Zachary Christie was suspended from his 1st grade class in Delaware's Christina School District after bringing a camping utensil - a combination knife/fork/spoon - to use at lunch, prompting calls to reexamine schools' zero-tolerance policy for bringing weapons to school, according to a New York Times report Monday.
Zero tolerance policies were instituted in many school districts across the country, at least in part due to violence at Columbine and Virginia Tech, the report notes. Their rigid enforcement is designed to eliminate the appearance of bias or discrimination on the part of school officials.
The school district's policy is enforced "regardless of intent" and "does not take into consideration a child's age," reports CBS News correspondent Jim Axelrod.
But residents, and some lawmakers, are now wondering why schools can't apply a more common-sense discretion to such instances.
"It just seems unfair," said Zachary, who is being home-schooled while his mother, Debbie Christie, tries to fight the suspension. That involved Zachary appearing before a district disciplinary committee with his karate instructor and mother's fiancé vouching for him as character witnesses.
"Zachary wears a suit and tie some days to school by his own choice because he takes school so seriously," his mother said. "He is not some sort of threat to his classmates."
Christie started a Web site, helpzachary.com, to drum up support for her son.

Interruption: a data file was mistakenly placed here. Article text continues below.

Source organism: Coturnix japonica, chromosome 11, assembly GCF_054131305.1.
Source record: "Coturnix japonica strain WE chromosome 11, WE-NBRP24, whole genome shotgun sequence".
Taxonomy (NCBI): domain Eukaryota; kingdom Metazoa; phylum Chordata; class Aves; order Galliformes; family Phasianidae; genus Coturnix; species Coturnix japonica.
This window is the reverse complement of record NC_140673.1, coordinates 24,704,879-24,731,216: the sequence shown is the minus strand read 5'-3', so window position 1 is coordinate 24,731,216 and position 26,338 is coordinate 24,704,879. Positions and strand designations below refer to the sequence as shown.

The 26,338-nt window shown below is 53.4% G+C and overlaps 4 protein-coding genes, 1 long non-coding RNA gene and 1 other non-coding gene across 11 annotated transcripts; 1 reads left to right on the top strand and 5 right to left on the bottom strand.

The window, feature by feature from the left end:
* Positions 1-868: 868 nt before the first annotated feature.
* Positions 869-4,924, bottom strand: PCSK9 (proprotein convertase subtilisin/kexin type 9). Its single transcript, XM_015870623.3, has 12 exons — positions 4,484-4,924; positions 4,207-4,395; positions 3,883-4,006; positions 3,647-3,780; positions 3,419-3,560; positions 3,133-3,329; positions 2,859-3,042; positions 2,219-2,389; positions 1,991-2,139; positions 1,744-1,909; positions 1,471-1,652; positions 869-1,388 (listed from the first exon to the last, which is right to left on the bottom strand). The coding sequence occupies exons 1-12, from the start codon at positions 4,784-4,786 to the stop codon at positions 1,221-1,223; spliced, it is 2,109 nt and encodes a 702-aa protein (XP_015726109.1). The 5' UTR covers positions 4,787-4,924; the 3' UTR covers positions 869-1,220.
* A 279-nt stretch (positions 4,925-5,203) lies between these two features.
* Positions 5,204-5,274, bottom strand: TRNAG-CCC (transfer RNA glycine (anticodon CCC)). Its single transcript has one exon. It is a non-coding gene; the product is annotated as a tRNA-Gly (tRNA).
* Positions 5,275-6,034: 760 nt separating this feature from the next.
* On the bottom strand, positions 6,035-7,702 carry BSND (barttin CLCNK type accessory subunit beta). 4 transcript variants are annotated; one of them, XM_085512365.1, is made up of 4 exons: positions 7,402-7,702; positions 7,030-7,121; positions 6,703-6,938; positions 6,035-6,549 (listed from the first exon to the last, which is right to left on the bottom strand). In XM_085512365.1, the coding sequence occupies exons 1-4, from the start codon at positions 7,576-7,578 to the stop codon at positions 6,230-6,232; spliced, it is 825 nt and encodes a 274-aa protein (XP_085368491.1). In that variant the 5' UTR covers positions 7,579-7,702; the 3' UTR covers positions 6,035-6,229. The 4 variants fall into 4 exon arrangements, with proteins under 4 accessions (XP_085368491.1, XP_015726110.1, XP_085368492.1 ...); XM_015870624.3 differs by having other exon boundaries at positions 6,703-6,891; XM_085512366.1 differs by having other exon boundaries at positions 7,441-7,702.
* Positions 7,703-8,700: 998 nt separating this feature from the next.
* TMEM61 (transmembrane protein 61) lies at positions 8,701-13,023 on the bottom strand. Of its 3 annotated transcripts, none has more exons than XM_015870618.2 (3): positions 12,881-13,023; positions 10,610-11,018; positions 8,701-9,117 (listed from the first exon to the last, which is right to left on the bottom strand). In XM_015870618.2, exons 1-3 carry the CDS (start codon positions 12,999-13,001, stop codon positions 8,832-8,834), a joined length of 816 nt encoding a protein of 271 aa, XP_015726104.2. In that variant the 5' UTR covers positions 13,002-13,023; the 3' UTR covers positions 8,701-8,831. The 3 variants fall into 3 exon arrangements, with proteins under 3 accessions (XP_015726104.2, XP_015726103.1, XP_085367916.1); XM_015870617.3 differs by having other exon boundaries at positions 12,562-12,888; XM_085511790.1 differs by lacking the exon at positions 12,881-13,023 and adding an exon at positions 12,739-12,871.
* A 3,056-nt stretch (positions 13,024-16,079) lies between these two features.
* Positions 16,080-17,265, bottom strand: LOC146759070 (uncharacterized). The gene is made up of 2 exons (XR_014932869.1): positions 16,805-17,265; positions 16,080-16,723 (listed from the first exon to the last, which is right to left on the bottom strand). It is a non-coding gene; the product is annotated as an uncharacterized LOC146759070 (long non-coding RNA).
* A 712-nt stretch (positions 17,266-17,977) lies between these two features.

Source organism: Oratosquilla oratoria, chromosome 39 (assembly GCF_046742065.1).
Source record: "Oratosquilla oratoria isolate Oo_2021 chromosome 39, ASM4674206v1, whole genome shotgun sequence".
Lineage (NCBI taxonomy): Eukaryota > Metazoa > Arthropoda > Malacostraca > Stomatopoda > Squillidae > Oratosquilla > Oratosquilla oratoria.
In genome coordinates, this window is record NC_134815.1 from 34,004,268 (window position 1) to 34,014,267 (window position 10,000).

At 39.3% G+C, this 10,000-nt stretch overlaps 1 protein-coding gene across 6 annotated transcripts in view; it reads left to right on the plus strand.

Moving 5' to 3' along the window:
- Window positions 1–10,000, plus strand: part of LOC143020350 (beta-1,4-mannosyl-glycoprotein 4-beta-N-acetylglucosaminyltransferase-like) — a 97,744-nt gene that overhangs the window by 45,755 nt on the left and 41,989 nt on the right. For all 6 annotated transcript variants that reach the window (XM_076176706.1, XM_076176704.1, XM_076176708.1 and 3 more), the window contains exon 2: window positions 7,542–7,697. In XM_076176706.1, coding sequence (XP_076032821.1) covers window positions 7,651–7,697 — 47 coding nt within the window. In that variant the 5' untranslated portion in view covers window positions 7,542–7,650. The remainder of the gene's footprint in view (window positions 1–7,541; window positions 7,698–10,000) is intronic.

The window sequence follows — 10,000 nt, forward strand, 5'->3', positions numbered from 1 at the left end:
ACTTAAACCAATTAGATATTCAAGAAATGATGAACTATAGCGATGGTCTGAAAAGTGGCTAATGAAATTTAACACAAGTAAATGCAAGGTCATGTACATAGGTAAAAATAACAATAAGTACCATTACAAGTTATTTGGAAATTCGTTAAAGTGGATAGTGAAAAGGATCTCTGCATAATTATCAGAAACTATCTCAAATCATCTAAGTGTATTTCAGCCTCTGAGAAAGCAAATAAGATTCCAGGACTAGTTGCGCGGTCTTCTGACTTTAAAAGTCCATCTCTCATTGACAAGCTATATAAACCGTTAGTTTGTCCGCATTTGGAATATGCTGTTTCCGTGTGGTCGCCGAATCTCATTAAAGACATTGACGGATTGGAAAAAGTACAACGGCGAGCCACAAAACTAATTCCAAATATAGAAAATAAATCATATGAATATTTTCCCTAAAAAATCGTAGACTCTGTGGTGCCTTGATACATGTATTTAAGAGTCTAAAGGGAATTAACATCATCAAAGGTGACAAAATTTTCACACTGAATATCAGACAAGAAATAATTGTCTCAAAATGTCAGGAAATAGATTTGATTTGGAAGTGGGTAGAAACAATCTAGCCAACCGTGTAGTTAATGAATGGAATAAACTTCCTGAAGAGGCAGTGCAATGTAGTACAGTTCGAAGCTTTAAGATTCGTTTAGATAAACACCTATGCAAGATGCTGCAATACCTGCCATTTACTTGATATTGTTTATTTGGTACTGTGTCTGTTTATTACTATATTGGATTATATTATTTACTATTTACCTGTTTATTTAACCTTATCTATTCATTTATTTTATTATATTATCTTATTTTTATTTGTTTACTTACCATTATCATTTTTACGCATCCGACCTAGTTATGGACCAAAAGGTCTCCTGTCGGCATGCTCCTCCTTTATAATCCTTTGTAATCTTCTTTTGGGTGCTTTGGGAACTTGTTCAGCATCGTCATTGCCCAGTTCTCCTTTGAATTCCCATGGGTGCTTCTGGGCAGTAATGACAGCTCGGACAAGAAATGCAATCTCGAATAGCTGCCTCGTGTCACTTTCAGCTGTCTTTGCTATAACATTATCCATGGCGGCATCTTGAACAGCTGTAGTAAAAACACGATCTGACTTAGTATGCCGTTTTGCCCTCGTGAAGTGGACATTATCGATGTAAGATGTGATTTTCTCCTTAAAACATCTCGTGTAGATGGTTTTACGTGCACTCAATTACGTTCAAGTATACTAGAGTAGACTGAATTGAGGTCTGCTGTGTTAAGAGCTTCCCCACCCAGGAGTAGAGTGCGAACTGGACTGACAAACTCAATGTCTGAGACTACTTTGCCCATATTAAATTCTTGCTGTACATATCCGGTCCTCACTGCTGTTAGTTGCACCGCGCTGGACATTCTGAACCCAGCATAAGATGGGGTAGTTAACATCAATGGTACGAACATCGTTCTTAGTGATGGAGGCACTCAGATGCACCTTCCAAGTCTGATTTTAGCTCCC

State Representative Teresa L. Schooley wrote the disciplinary committee, asking each member to "consider the situation, get all the facts, find out about Zach and his family and then act with common sense for the well-being of this child."
But the strict enforcement of the policy has its supporters.
"There is no parent who wants to get a phone call where they hear that their child no longer has two good seeing eyes because there was a scuffle and someone pulled out a knife," said George Evans, the school district board's president.
There has been a move to give school officials more flexibility in "weapon"-related incidents. After a third-grade girl was expelled for a year after bringing in a knife to cut the birthday cake her grandmother sent in to the class, a new law was passed allowing officials to modify punishments on a case-by-case basis. But that was for expulsions, not suspensions as Zachary is faced with. Another revision to the law is being drafted to address suspensions, according to the report.